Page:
So, farewell, North Park. You have blessed us and welcomed us into your lives, and we’ve enjoyed being your neighbors for the last couple of years.  We look forward to continuing as friends. And hello again, College Heights. It’s good to be back.

Here we go.

 

 

 

Looking Back: The First Year

It’s hard to believe that nearly a year has gone by since we moved into the North Park neighborhood. It’s been an eventful year! Here are some of what I consider highlights of the just-completed twelve months.

Neighbor Lunch. One of my favorite things about this neighborhood is the tradition of meeting every other week to share a meal. The Friendship House hosts the meal, and I get to prepare a main dish, and the neighbors all bring side dishes – usually veggies and desserts. As we eat together, we sit around the table and share life together. It’s a wonderful slice of real community, and I’m happy to say that I’ve made many special friends – and had some great food! – sharing neighbor lunch. (The tradition continues, every 2nd and 4th Thursday of the month. Come join us!)

Serving Line 4 Thanksgiving Meal. Speaking of eating together, one of the real highlights of the past year was sharing a Thanksgiving meal with about 25 neighbors and friends. The kitchen “island” was filled with a massive assortment of delicious dishes, and we had extra tables set up where folks could sit, and it was a wonderful day of visiting and enjoying each other’s company.

IMG_20150604_145902Youth Day Camps. Thanks to a generous grant from the Ruth & Bill Burton Family Endowed Fund at the Community Foundation of Abilene, CCC was able to plan and conduct a series of youth day camps across the city during the summer of 2015. Our plan was to bring together a team of older teens, train them, let them practice, then have them serve as staff members and counselors for the younger kids who would participate in the camps. The camp was a great success, and it started with training week here at the North Park Friendship House.

IMG_20150718_094520Landscaping Project. The Bailey family have been friends to CCC since before the Friendship House ever opened, and it’s been a blessing to share life with them. For his Eagle Scout project, Tanner Bailey wanted to do something to “give back” to the Friendship House and to this neighborhood. He planned, and with the help of his BSA troop, carried out a massive landscaping project that included new crepe myrtle bushes, planter barrels, mulching flower beds, and installing a new basketball goal. We are so honored by his generosity and unselfishness.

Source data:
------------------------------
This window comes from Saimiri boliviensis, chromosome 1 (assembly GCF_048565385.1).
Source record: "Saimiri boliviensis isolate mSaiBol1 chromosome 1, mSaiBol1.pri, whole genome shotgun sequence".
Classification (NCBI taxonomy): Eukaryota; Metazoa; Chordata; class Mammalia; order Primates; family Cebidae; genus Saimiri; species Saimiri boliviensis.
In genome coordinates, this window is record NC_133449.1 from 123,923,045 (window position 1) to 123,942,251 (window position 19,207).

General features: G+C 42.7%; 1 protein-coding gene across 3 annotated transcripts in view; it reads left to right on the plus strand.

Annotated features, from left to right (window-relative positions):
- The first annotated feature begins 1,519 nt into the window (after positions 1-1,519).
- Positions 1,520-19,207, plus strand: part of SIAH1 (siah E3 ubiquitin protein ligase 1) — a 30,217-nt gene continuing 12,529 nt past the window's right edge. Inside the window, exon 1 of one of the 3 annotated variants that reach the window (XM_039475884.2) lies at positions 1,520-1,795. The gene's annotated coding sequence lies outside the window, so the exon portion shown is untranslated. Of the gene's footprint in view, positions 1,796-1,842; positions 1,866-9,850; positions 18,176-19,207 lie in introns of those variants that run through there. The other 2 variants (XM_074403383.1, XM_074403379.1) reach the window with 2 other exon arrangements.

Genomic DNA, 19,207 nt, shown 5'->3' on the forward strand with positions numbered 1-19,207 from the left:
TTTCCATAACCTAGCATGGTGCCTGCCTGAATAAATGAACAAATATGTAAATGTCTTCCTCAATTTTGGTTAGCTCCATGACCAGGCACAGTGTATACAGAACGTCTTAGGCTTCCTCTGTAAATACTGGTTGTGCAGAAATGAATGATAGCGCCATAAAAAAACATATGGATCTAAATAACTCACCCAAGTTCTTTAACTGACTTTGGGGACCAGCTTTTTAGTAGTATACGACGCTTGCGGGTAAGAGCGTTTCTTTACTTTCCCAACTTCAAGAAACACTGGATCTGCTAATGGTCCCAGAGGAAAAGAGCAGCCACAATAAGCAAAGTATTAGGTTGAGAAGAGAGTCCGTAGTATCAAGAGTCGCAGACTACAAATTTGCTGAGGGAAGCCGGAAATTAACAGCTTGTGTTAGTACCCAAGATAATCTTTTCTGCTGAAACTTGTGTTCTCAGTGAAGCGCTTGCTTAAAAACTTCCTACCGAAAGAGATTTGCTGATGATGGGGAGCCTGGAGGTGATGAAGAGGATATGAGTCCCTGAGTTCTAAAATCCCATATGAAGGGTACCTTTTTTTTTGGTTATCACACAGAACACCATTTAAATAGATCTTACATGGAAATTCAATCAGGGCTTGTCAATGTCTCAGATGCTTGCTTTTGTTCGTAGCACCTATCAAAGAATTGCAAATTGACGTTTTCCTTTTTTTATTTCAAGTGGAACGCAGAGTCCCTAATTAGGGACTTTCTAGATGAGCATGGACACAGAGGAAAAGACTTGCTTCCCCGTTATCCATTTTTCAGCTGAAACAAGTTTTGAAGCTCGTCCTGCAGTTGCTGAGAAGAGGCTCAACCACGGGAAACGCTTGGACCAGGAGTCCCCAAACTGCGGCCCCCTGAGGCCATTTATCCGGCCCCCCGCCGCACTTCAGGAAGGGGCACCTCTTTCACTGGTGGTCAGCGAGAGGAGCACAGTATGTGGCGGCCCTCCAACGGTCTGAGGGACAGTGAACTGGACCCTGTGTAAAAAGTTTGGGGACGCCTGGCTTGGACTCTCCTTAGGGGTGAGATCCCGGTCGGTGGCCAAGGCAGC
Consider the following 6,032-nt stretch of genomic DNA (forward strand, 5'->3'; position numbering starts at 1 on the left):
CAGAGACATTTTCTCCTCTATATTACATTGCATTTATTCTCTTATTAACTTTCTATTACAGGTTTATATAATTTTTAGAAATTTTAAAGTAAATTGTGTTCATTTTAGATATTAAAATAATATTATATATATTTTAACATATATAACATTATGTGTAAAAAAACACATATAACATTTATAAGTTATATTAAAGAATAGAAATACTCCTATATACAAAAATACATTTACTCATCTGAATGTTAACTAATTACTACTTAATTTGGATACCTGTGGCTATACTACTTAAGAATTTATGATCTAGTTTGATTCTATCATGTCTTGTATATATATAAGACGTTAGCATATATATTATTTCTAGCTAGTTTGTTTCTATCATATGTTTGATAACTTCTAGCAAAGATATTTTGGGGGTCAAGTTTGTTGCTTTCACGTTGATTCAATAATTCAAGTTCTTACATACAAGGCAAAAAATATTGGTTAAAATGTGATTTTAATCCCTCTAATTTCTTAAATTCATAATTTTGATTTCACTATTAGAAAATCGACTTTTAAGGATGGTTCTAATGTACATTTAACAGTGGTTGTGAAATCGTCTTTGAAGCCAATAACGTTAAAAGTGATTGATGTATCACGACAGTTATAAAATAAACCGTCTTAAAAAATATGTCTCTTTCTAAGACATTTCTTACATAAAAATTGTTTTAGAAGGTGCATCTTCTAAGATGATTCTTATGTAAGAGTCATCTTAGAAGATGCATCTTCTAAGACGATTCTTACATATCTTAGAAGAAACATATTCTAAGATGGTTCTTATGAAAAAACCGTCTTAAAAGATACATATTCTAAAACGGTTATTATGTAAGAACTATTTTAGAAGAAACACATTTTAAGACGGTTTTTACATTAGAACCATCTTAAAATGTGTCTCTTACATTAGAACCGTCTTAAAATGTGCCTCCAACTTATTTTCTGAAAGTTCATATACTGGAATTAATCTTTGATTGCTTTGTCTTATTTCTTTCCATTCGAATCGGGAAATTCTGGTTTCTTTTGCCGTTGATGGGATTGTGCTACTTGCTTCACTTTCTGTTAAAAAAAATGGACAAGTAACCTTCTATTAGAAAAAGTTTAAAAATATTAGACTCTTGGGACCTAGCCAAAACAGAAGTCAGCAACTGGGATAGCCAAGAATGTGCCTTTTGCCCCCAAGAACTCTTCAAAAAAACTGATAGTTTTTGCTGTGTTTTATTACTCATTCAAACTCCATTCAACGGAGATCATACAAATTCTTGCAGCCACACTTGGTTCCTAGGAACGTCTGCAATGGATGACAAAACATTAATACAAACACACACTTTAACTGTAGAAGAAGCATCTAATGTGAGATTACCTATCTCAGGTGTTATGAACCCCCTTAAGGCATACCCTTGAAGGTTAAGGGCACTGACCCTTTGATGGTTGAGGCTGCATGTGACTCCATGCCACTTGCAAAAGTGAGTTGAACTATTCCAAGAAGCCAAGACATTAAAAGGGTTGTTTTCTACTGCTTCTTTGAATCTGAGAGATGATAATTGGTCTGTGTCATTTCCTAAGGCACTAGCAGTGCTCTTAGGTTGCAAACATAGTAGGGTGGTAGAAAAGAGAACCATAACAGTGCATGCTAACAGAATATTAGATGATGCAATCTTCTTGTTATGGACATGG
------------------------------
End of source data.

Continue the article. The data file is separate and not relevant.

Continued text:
Neighborhood Cleanup. Late last spring, I was approached by some Hardin-Simmons students who wanted to organize a neighborhood cleanup as a service project for this fall’s incoming freshmen class. And so on, in late August, over 300 new HSU students spread out through the neighborhood, picking up trash, hauling off junk, getting to know their neighbors, and making a difference. Then they all came back here, and with the help of neighbor Jay Barbian, we cooked hot dogs for them. It was a great morning, and I hope they received as much of a blessing as they gave to others.

Meeting Great Neighbors. The best part of any neighborhood are the neighbors! It’s been such a joy to get to meet and get acquainted with some incredible folks who call North Park home. World War II veterans, young families, teenagers – North Park is blessed with a variety of wonderful neighbors who give the community its heart and its character, and all of whom have great stories to tell. I’m blessed by their friendship.

It has indeed been a great year – what’s next? In the year to come, I look forward to continue meeting and getting to know our neighbors. We’re planning to resume another old tradition of an “end-of-summer” swim party at HSU. We’re helping organize a neighborhood observance of National Night Out. We’re looking into how we could offer some exercise classes. We’re hoping to put in a community garden – at least a small one – share the work, and share in the harvest.

We’ve made a good beginning, but this is no time to quit. I know that, working together, and alongside with our partners at Hardin-Simmons, we can continue to make North Park an even better neighborhood for everyone.